Some operative applications of remote sensing

A. Tonelli

Abstract


Among the methods of applied geophysics, remote sensing plays a major and an ancillary role, at the same time. The major role deals with the acquisition and processing of data with the aim of describing the properties of the surfaces and their subsurface mass. The ancillary one consists in furnishing indications to address specific geophysical surveys. The paper presents some operative applications of remote sensing by stations fixed on ground and by airborne surveys: monitoring the biogas vents and evaluating their flow in waste disposal sites, analyzing the stability of rocky walls, studying the moisture content of soils for the most general purposes and in particular to contribute to archaeological prospecting. Single and multitemporal collection of data are taken into consideration to describe polarizing properties of the surfaces and to define the heat capacity in the thermal infrared domain and the presence of luminescent phenomena in the visible range. The use of environmental indicators, like vegetation, is also discussed with the aim of revealing through superficial seepages the pattern of underlying mass.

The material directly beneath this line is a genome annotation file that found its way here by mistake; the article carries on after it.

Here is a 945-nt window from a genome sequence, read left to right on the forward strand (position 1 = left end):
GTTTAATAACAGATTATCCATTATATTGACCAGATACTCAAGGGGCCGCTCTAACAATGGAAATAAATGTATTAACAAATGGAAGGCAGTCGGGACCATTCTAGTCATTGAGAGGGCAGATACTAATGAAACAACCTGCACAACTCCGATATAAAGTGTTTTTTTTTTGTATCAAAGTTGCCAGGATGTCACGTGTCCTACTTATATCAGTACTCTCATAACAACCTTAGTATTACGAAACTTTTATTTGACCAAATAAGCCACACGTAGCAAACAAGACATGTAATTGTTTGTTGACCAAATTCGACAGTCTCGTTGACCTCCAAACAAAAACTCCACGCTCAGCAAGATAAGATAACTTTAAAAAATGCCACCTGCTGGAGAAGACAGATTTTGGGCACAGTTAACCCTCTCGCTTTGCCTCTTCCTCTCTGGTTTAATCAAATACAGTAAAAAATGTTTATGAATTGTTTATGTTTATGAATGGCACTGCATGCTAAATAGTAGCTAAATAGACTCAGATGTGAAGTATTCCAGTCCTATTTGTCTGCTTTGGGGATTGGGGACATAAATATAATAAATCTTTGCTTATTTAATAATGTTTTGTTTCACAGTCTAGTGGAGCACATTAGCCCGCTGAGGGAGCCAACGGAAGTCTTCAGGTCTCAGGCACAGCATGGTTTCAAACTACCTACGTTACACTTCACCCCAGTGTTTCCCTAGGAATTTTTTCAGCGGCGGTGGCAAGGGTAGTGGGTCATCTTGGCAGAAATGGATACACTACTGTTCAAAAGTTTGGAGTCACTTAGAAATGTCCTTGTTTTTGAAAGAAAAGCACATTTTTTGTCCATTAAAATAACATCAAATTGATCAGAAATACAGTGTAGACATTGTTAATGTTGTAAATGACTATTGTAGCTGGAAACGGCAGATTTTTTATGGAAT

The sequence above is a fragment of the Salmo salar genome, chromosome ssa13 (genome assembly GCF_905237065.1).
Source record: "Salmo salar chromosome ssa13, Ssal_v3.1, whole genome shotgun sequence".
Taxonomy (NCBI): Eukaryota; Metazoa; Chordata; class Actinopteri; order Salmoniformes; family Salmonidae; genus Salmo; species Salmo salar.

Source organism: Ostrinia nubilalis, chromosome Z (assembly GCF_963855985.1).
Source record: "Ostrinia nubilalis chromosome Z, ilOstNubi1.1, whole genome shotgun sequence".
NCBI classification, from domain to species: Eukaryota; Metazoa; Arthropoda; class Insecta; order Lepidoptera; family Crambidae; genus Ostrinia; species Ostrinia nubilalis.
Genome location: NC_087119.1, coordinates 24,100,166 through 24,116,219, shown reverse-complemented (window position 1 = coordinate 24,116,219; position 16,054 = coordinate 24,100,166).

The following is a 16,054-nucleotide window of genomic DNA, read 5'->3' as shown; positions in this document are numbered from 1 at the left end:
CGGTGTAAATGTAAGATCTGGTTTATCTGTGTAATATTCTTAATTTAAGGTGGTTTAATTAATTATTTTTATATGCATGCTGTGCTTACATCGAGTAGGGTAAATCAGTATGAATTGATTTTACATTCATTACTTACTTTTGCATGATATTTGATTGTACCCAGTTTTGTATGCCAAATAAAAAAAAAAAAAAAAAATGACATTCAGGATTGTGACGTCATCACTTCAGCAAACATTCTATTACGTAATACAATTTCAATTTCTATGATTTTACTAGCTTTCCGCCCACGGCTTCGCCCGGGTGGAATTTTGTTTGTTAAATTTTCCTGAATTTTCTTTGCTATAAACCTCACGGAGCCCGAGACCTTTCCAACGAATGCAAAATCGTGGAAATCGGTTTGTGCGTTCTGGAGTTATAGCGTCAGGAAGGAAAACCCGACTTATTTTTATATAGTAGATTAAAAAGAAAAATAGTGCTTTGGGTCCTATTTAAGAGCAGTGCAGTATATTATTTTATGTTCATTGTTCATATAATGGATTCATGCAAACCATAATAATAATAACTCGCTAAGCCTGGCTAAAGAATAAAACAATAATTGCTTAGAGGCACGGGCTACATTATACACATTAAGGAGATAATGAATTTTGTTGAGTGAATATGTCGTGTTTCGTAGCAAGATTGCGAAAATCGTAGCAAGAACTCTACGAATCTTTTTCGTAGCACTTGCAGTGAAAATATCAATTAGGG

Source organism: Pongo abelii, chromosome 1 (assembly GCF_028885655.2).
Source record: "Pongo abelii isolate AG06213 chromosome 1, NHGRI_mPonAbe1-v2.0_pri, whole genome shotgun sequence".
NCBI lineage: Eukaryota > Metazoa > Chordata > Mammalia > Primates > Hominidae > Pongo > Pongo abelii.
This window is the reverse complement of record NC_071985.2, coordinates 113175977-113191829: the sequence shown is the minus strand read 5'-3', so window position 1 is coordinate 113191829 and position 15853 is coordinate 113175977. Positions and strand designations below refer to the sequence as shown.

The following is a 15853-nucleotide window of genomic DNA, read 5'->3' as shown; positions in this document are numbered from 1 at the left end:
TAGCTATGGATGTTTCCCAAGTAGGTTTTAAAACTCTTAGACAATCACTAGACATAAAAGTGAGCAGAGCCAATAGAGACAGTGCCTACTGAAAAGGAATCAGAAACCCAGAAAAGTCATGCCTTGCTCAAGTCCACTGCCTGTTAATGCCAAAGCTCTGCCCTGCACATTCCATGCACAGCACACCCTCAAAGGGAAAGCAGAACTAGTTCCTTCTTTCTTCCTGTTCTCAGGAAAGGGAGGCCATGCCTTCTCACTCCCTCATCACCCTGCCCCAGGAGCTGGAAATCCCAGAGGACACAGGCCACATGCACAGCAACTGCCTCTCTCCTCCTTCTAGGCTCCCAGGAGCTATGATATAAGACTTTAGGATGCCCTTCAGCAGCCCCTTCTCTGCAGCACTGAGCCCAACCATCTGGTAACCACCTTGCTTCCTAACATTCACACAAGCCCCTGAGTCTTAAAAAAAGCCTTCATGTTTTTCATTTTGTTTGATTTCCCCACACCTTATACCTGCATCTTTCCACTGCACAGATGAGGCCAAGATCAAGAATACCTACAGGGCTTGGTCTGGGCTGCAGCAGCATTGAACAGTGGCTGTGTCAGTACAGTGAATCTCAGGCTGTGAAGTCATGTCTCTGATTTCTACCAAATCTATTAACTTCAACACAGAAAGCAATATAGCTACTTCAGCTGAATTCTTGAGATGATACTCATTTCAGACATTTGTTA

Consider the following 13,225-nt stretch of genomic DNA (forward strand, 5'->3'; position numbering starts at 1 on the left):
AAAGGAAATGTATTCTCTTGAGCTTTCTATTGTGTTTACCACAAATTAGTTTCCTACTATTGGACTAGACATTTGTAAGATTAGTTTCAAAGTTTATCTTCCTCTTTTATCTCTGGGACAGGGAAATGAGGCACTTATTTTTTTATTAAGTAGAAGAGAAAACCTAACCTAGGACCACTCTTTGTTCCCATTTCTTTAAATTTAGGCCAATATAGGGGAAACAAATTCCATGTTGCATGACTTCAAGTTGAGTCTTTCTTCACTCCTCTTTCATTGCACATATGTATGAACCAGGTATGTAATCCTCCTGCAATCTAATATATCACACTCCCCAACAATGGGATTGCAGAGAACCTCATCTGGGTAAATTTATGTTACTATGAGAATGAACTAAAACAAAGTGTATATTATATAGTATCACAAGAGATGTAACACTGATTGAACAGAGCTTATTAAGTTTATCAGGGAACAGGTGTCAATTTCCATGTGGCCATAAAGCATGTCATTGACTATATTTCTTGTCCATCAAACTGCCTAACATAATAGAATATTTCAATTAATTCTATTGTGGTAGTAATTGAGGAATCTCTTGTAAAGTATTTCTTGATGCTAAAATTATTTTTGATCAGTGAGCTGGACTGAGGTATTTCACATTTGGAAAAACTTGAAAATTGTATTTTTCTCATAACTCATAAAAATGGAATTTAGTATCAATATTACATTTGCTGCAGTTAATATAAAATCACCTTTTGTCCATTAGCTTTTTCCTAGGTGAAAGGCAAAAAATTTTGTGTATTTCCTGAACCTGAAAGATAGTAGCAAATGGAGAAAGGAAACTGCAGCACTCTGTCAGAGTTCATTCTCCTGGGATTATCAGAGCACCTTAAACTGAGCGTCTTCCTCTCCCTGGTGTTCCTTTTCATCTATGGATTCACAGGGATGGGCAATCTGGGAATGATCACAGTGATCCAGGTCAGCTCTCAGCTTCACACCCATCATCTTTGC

Keywords


remote sensing;thermography;heat capacity;polarization;biogas detections;slope stability;archaeological prospecting;soil moisture

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References


DOI: https://doi.org/10.4401/ag-3682
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Published by INGV, Istituto Nazionale di Geofisica e Vulcanologia - ISSN: 2037-416X